Re: Kernel Source Tree Size: Platform Subsets?

Keith Rohrer (
Fri, 27 Feb 1998 17:18:28 -0600 (CST)

And lo, William Stearns saith unto me:
> On a laptop with limited hard drive space I choose to delete the
> other architectures code blocks in arch/ and include/. Doing that saved
> 7-10MB. As it seemed to have no side effects, I put this feature into the
> "buildkernel"* script so that it automatically deletes code from other
> architectures than the one you're building on after it applies your
> patches (for this reason, the script is probably not useful for people who
> cross-compile).
Wow, that's a lot of space. You might want to add the "remove the
unwanted arches" in as an option, rather than an always-on, or even
move that to a separate code ("archclean").

> As for the obvious question, "Will this reduce my download time?",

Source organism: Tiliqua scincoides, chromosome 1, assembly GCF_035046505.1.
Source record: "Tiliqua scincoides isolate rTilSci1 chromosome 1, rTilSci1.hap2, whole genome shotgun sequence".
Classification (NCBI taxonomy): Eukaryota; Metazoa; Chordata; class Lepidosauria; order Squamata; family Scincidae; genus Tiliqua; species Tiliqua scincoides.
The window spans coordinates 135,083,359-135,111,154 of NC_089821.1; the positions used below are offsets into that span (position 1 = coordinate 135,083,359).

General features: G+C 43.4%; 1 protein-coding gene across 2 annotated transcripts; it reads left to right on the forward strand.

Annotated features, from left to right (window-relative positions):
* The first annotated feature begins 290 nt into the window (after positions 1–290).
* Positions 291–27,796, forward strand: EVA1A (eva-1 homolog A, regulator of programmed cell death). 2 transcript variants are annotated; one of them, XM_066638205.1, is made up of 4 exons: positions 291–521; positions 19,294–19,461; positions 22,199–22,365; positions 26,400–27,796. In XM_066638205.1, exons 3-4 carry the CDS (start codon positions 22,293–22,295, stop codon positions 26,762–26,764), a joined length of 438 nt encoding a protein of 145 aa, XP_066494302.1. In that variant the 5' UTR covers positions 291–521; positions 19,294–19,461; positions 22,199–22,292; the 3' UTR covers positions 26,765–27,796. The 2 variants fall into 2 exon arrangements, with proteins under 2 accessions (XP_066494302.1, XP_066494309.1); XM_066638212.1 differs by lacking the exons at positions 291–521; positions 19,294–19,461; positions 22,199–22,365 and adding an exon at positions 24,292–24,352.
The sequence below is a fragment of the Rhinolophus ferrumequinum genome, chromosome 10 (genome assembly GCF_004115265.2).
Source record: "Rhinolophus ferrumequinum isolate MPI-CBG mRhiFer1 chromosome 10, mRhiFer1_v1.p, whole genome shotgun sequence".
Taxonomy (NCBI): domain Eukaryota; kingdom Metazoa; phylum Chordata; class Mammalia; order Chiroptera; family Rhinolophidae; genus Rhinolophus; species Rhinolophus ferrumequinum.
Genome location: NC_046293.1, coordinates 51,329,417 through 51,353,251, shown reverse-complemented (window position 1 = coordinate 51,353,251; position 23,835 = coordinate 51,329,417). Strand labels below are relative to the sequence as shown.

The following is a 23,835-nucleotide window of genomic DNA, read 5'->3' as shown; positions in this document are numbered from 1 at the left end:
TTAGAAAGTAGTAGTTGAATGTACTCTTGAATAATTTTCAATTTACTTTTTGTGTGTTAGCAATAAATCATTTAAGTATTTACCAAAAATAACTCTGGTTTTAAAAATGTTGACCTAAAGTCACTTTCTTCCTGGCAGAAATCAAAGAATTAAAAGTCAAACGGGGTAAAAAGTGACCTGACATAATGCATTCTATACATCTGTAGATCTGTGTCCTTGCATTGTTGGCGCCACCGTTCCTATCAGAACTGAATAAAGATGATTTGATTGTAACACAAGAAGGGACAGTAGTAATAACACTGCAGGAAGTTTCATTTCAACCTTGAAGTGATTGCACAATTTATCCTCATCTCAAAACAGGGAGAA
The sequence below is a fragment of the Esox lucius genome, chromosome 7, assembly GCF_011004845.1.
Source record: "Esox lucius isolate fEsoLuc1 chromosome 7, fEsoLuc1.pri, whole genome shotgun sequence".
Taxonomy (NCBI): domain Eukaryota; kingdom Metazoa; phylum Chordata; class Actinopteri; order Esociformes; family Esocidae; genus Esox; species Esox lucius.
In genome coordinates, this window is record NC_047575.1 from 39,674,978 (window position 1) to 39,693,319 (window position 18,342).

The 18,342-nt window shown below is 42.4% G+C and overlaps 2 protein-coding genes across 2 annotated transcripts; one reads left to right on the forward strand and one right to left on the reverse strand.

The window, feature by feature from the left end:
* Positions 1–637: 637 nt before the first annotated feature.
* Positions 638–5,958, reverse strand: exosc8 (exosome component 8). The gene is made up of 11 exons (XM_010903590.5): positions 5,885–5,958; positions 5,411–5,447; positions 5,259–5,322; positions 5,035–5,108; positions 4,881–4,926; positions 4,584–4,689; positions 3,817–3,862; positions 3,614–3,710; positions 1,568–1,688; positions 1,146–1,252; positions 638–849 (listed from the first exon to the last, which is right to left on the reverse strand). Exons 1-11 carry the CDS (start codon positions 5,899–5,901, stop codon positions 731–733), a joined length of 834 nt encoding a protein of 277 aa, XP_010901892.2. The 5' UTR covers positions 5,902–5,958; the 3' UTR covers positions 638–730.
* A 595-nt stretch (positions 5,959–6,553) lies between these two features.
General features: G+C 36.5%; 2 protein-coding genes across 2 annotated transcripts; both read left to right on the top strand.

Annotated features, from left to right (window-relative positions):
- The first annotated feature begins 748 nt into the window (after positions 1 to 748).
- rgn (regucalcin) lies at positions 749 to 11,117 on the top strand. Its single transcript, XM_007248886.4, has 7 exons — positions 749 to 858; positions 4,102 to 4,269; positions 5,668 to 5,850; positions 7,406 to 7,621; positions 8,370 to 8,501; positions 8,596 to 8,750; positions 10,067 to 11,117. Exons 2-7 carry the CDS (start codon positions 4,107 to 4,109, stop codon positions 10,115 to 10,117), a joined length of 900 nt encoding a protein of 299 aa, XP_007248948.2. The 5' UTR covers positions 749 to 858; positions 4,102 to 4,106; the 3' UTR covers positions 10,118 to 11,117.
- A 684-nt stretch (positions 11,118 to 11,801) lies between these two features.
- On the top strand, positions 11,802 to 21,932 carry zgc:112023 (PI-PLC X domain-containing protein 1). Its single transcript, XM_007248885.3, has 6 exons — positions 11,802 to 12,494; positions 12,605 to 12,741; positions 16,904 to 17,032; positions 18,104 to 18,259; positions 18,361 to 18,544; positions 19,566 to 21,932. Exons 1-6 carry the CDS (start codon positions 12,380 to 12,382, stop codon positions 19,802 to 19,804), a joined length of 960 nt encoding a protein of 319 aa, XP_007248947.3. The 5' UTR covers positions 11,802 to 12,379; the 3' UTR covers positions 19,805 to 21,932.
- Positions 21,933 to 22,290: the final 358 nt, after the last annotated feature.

> the above tool can't affect that. If memory serves, having a
> "linux...i386.tar.gz" was discussed at one point and (rightfully, IMO),
> shot down. Two tars and two patches for each kernel is plenty on
> and mirrors... Those who find the download time too long
> can still patch up from a base kernel.
I agree that splitting the patches is bad; there should be one and
only one patch per kernel rev, to include patches for the entire
kernel. However, splitting the non-patch versions makes a certain
amount of sense, if done in moderation (as seen in numerous other large
packages like emacs, perl(?), ghostscript...); someone's mentioned an
enhanced patch-kernel that will even filter the patch so it applies
cleanly despite missing subtrees. Non-developers can get only what
they need, while developers can mget all the subtrees, so they can
at least look and see if their work impacts any subtrees they don't
use. To keep things in sync, all subtrees ought to share a common
numbering (as they already do); we might want to make LATEST-subdir
symlinks and not actually release new tarballs of unchanged subtrees
every version...

Keith (do mirroring programs grok symlinks?)

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